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Biden announces 100% tariffs on Chinese EVs

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Announcements | International
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President Joe Biden announced 100% tariffs on Chinese electric vehicles (EVs), 25% on steel and aluminum, 50% on semiconductors, and 50% on solar panels via an X post Tuesday morning

“China is determined to dominate these industries,” Biden said in the post. “I’m determined to ensure America leads the world in them.”

The Associated Press broke the news Monday and reported anonymous officials said the tariffs on EVs are meant to divert fears that China’s low-cost vehicles pose a threat to U.S. jobs and security.

“Industrialized nations including the United States and its European allies fear a wave of low-priced Chinese exports will overwhelm domestic manufacturing,” the AP article says. “On the U.S. side, there is particular concern that China’s green energy products will undermine massive climate-friendly investments made through the Democrats’ Inflation Reduction Act that President Joe Biden signed into law in August 2022.” 

The New York Times reported the move is aimed at gathering votes in swing states that house vehicle manufacturing plants.

“We know China’s unfair practices have harmed communities in Michigan and Pennsylvania and around the country that are now having the opportunity to come back due to President Biden’s investment agenda,” Lael Brainard, who directs the White House National Economic Council, told reporters, according to the NYT article.

According to MSN, manufacturers are also concerned by EV production in China, specifically a Build Your Dreams (BYD) vehicle named the Seagull. 

The tiny EV sells for about $12,000 in China, drives well, and is well manufactured, MSN says. A shorter-range version of the vehicle costs less than $10,000. 

BYD has said it doesn’t plan to import to the United States any time soon, according to multiple media reports. MSN adds that the cost of U.S. tariffs is one reason that likely keeps the company from doing so. Chinese vehicles already have a 25% tariff, according to the AP article.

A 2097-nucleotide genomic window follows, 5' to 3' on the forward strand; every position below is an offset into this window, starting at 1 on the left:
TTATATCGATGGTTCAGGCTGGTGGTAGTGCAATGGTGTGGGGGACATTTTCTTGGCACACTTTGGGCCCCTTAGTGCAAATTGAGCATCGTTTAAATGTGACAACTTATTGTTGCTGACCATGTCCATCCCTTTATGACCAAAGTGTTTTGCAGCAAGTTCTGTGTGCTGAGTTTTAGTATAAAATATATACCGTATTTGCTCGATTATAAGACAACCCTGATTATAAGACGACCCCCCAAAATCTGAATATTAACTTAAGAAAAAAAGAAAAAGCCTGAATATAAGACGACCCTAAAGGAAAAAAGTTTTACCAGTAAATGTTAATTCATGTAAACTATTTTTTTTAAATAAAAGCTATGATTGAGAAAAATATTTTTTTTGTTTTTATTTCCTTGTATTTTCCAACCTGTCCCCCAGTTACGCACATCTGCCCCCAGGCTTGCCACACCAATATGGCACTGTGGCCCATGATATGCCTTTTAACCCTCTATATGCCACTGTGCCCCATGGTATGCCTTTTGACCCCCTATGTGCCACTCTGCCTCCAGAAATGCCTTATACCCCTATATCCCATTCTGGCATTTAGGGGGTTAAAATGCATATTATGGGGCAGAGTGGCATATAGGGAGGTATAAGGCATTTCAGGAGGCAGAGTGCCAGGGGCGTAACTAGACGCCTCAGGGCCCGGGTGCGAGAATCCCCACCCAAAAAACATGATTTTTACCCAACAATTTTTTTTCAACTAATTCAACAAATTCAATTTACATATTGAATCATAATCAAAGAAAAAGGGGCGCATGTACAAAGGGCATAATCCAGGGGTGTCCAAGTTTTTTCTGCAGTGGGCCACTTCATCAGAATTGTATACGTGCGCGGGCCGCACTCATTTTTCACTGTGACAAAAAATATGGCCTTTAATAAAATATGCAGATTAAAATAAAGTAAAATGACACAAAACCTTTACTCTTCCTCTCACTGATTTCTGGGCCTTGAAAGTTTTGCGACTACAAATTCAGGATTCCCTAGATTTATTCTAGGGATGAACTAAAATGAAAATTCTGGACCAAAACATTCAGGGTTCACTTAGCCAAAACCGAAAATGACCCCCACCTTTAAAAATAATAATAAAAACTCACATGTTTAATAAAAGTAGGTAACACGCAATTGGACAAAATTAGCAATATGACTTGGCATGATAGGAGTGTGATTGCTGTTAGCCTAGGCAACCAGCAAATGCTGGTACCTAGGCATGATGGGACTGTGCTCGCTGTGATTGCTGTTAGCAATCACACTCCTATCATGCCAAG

However, MSN says the Chinese EV market still has the potential to shake up the auto industry in the same way Japan did in the 1970s. 

“Any car company that’s not paying attention to them as a competitor is going to be lost when they hit their market,” Sam Fiorani, a vice president at AutoForecast Solutions, told MSN. “BYD’s entry into the U.S. market isn’t an if. It’s a when.”

Elon Musk said earlier this year that Chinese EV makers could “demolish” their competitors, if there were no trade barriers, according to an NBC article

John Lawler, Ford CFO, said during the Bank of America Automotive Summit March 26 that the company is turning its focus to smaller EVs because of Chinese competition. 

“The real competition, where we see it, is the low-cost EVs from China, as well as Tesla,” Lawler said. “Of course, we are going to have large EVs as well but they are going to be very limited.”

The Alliance for American Manufacturing released a paper in February titled “On a Collision Course” focused on the threat of the Chinese EV market to the U.S. auto industry. 

“The introduction of cheap Chinese autos, which are so inexpensive because they are backed with the power and funding of the Chinese government, to the American market could end up being an extinction-level event for the U.S. auto sector, whose centrality of the national economy is unimpeachable,” the paper says. 

The paper says tariffs currently keep Chinese automakers out of the U.S. and European Union but the companies are searching for solutions. 

“BYD, which became the world’s largest EV manufacturer in 2023, is building a factory in the heart of the European Union and is among half a dozen Chinese companies preparing to manufacture in Thailand, thereby gaining access to nearby markets through regional trade pacts,” the paper says. 

Chinese companies are also spending on plants in Mexico, through which they could access the United States, the paper says. 

The paper urges federal policy and financial support of the U.S. auto market as a necessity to compete with China. 

Another MSN article reports that Geely is the only Chinese automaker to export to the United States with 2,217 cars. 

Geely sells some EVs under its Polestar brand, the article says. It says Polestar was founded by Geely and Sweden’s Volvo Cars, which is majority-owned by Geely. At this time, Polestar makes most of its cars in China. 

However, the company recently said it is accelerating efforts to produce more vehicles outside of China and plans to start production in South Carolina for U.S. and European markets in 2024, according to the article.


Photo courtesy of Robert Way/iStock

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